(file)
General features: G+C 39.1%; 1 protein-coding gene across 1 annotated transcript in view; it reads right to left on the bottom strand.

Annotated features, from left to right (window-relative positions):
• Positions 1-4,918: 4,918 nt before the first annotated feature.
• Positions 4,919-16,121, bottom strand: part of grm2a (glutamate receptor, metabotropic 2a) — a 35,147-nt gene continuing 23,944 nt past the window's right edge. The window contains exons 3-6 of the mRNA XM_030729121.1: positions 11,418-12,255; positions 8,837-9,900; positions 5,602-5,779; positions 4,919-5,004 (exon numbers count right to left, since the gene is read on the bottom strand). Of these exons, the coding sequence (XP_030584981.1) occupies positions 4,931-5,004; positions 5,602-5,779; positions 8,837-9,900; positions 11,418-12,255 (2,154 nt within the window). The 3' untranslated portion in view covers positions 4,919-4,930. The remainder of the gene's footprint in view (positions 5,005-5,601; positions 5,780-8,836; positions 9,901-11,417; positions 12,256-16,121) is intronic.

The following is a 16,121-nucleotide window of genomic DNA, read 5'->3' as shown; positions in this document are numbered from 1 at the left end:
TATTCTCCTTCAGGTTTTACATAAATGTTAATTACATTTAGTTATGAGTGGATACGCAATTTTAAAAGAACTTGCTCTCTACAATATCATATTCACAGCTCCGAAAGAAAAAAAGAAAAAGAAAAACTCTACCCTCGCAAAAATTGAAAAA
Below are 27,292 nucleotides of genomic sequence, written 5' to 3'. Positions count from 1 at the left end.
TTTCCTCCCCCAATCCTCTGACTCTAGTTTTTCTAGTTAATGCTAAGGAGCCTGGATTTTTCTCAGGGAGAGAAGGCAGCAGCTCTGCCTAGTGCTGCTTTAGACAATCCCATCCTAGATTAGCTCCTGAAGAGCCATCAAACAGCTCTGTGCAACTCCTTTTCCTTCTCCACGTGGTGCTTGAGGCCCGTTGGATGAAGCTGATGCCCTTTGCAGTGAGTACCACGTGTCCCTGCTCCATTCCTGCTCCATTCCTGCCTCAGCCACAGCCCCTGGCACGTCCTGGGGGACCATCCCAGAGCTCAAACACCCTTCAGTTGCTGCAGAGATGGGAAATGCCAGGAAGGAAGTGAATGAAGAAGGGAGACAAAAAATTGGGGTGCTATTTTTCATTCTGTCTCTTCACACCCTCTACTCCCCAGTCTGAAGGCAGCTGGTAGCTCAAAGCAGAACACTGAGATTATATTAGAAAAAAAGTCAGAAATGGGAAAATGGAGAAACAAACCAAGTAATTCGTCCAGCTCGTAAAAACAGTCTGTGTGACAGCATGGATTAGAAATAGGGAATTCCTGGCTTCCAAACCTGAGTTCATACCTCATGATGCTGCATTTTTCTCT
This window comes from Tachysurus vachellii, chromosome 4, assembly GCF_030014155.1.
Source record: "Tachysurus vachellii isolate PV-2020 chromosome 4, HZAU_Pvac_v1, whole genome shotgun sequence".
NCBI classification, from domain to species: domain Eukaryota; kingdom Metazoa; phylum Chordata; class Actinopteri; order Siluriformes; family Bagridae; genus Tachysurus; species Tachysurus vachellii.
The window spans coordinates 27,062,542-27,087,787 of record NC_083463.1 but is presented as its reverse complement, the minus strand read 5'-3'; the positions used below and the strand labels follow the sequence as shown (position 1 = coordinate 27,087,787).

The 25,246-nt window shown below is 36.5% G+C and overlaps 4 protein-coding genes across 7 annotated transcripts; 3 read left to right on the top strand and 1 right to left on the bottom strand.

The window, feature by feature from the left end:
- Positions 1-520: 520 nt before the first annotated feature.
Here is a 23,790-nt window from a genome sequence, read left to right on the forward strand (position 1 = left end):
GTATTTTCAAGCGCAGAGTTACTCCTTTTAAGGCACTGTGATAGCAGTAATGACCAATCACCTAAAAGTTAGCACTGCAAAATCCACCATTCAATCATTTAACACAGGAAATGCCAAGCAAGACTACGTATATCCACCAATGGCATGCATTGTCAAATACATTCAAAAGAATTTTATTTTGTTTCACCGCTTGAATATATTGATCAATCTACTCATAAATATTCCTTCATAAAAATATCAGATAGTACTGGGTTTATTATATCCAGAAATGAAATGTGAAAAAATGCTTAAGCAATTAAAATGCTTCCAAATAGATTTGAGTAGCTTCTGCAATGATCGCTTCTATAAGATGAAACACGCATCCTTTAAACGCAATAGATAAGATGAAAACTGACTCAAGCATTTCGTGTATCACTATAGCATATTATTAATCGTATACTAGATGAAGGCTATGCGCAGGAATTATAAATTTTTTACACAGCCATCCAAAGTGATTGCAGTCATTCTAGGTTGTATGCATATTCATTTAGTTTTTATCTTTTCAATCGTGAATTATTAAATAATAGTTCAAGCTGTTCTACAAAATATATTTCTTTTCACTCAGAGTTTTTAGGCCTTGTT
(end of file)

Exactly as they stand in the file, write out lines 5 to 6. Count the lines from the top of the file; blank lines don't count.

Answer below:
The following is a 16,121-nucleotide window of genomic DNA, read 5'->3' as shown; positions in this document are numbered from 1 at the left end:
TATTCTCCTTCAGGTTTTACATAAATGTTAATTACATTTAGTTATGAGTGGATACGCAATTTTAAAAGAACTTGCTCTCTACAATATCATATTCACAGCTCCGAAAGAAAAAAAGAAAAAGAAAAACTCTACCCTCGCAAAAATTGAAAAA